Movie: The Big Blue

The Big Blue
The Big Blue

The Big Blue (first released in 1988) is a fictionalised account of a rivalry between two free divers, Enzo Maiorca (renamed in the film to Enzo Molinari) and Jacques Mayol. As children, they compete diving for coins in the harbour of the small fishing village where they live, and a strong rivalry (at least in Enzo’s mind) is born. Years later, he persuades Jacques to come and compete against him at the world free diving championships.

While free diving and being the world championship seems to be all that occupies Enzo’s mind, Jacques is quieter and more philosophical, and tries to understand his connection to the ocean (he has an affinity for dolphins) and to the life he has when he’s not diving. He begins a relationship with an annoying American woman, but his immaturity and other-worldliness gives rise to frustrations when he cannot reciprocate her desire for a white picket fence with two and a half children and a dog.

The film was shot mostly in the Mediterranean, and has a beautiful soundtrack of electronic music by Eric Serra. Despite the competition between the men, it’s quite slow paced. We watched the director’s cut, which is almost three hours long. The scenery and the clarity of the water in which the men dive (and the idyllic little coastal villages where they grow up and compete) is quite bewitching.

The discipline in which the two men compete is No Limit, the same as that practiced by Audrey Mestre, Pipin Ferreras and Carlos Serra, protagonists of The Last Attempt and The Dive. The diver descends on a weighted sled (in The Big Blue, to 130-odd metres, which is far shallower than current records) and ascends with the assistance of a balloon or inflatable jacket. It is considered to be one of the most dangerous free diving disciplines (Herbert Nitsch,  one of the greatest living free divers, has recently had a bit of a speed wobble trying to extend the record to 244 metres).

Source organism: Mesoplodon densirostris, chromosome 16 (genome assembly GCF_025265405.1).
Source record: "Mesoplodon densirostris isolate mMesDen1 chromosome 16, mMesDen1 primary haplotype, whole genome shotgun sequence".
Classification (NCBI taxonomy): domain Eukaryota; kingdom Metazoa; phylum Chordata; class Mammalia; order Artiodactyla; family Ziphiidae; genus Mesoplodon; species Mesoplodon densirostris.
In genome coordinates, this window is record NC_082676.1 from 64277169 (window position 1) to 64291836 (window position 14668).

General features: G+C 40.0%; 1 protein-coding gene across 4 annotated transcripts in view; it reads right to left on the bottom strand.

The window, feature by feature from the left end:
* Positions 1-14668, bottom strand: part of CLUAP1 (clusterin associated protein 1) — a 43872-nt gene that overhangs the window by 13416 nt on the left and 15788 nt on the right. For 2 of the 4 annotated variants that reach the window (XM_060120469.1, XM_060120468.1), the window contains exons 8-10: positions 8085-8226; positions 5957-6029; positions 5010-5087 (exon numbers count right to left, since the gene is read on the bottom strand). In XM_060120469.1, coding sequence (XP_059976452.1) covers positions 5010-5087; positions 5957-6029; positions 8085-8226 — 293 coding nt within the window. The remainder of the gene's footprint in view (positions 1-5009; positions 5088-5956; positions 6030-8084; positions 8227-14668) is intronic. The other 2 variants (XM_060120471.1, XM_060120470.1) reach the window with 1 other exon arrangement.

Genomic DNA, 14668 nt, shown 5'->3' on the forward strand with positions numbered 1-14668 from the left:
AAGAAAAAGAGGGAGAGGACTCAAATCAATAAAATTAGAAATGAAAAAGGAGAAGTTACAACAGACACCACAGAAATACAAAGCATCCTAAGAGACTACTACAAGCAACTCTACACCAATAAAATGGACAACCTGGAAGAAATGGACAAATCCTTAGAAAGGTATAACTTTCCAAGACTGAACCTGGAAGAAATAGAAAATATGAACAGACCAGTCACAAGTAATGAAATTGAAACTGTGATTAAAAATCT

It’s interesting to compare Nitsch’s highly experimental arrangement with the somewhat primitive-looking sled shown in the film. The concerns of the doctors, that the men are reaching depths beyond which it is physiologically impossible to descend, are still echoed each time a new record is set. The frequency of DCS and other neurological disturbances in divers who push the limits, however, makes me wonder whether we are in fact approaching some kind of threshold. Since many of these divers are genetic abberations (in a good way), it’s hard to generalise, but I watch developments in the sport with interest.

This is a beautifully filmed, engrossing piece of cinematography, and a classic ocean film that deals with some universal questions (not least, why do some women insist on falling pregnant without first discussing it with their partner?).

The DVD is available here if you’re in South Africa, otherwise here. The soundtrack, which is sublime, is available here for South Africans, and here otherwise.

Published by


Lapsed mathematician, creator of order, formulator of hypotheses. Lover of the ocean, being outdoors, the bush, reading, photography, travelling (especially in Africa) and road trips.

Leave a Reply

Your email address will not be published. Required fields are marked *